Pennsylvania

  • March 21, 2024

    3rd Circ. Agrees Investors Have No Case Against Vax Maker

    The Third Circuit on Thursday upheld a Pennsylvania federal judge's ruling that a putative class of investors alleging biopharmaceutical company Ocugen Inc. made misleading statements about its ability to quickly produce a COVID-19 vaccine failed to state a claim against the company.

  • March 21, 2024

    Biden's Judicial Nominees Face New Barriers

    President Joe Biden is encountering new hurdles to placing his judicial nominees on the bench, particularly one who would be the first Muslim federal appellate judge if confirmed.

  • March 21, 2024

    Plan Admin. Escapes Ex-Aerospace Execs' Death Benefits Suit

    A third-party administrator isn't liable for misrepresentation and negligence claims from former aerospace company executives over death benefits, a Pennsylvania federal judge has ruled, saying the administrator isn't to blame for the plaintiffs' lack of understanding about the termination of a deferred compensation plan.

  • March 20, 2024

    2nd Circ. Revives Bias Suit Against Aramark

    A discrete discriminatory act within the statute of limitations against an employee can make a hostile work environment claim timely if an employee shows it's a part of ongoing discriminatory conduct, the Second Circuit ruled Wednesday, reviving a bias suit a female manager brought against food service giant Aramark Services Inc.

  • March 20, 2024

    Philly Charter School Exec Convicted Of Embezzlement

    A nonprofit executive was convicted Wednesday in Pennsylvania federal court on all 18 counts of siphoning funds from a tax-exempt educational and housing organization to live lavishly, while the same jury found a colleague guilty of conspiracy to commit fraud but absolved him of other charges.

  • March 20, 2024

    Endo Plan To Trim $5B In Debt Confirmed By NY Judge

    Drugmaker Endo International got a New York bankruptcy judge's approval for its Chapter 11 plan that aims to cut more than $5 billion in debt and hand over ownership to its lenders, roughly a month after it finalized a $465 million deal to resolve criminal and civil opioid claims.

  • March 20, 2024

    Penn Grad Worker Unit Leaves Out Some Science Fellows

    A National Labor Relations Board official ordered a representation election among graduate student workers at the University of Pennsylvania, but left out of the bargaining unit some 300 student workers in biology and biomedical sciences programs, finding that the union previously said they shouldn't be included.

  • March 20, 2024

    Montgomery McCracken Adds Litigation Pro In Philly

    Montgomery McCracken Walker & Rhoads LLP has added a former Weitz & Luxenberg PC attorney and seasoned litigation specialist to its team in Philadelphia.

  • March 20, 2024

    Defunct Philly Hospital Inks $32M End To Birth Injury Suit

    A defunct Philadelphia hospital has agreed to pay $32 million to resolve allegations that a delayed cesarean section caused a baby to suffer severe brain damage, Kline & Specter announced Wednesday.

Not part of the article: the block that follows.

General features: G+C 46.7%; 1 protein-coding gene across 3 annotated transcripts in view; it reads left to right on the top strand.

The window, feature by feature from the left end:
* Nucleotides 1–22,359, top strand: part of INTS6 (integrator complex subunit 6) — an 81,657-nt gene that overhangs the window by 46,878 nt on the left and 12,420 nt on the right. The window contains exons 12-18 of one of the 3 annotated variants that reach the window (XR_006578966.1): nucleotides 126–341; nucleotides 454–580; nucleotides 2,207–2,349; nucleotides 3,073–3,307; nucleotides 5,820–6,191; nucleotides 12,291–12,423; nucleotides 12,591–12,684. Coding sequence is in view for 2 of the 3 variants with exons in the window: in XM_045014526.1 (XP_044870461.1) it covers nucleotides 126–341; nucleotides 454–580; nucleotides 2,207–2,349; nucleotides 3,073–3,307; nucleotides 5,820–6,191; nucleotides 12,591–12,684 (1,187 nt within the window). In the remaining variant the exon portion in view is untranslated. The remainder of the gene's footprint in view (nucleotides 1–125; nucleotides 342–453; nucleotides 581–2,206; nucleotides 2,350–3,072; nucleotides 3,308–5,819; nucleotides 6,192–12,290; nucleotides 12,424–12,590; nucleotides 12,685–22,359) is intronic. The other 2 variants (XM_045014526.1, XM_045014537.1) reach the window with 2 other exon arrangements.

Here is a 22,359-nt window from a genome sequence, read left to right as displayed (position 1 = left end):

• March 20, 2024

    Pa. Insurance Broker On Hook For Not Paying Real OT

    A Pennsylvania-based insurance brokerage willfully violated federal wage law when it misrepresented overtime hours employees worked and otherwise dodged wage requirements, a federal judge ruled in a case brought by the U.S. Department of Labor.

  • March 20, 2024

    Republican Bill Targets Colleges Hiring Unauthorized Workers

    Sen. J.D. Vance, R-Ohio, and Rep. Jim Banks, R-Ind., have introduced legislation to prevent universities that receive federal funding from hiring unauthorized immigrants.

  • March 20, 2024

    IRS Asks Justices To Scrap Couple's Late-Filed Tax Court Suit

    The IRS asked the U.S. Supreme Court to consider reversing the Third Circuit's revival of a couple's challenge to their tax bill, saying the appeals court incorrectly concluded that a 90-day deadline for petitioning the U.S. Tax Court need not always be met.

  • March 20, 2024

    How The Supreme Court Could Narrow Chevron

    After hours of oral argument in a closely watched administrative law case, it appeared that some U.S. Supreme Court justices could be open to limiting the opportunities for lower courts to defer to federal agencies' legal interpretations in disputes over rulemaking — and legal experts said there are a number of ways they could do it.

  • March 20, 2024

    Pa. Obstetrician Keeps Trial Win In Delivery Injury Suit

    A Pennsylvania appellate panel affirmed a verdict clearing an obstetrician of liability in a suit accusing her of negligently delivering a baby and causing a permanent nerve injury, saying the plaintiffs "fundamentally misunderstand" how an appellate court reviews a trial court's evidentiary rulings.

  • March 20, 2024

    NJ Town Exits Eagles Fan's Battery Suit Over QB's Football

    A Philadelphia Eagles fan has dropped the town of East Rutherford, New Jersey, from his suit claiming he was battered at MetLife Stadium after quarterback Jalen Hurts gave him a game ball, but the other defendants are still on the hook, according to court documents.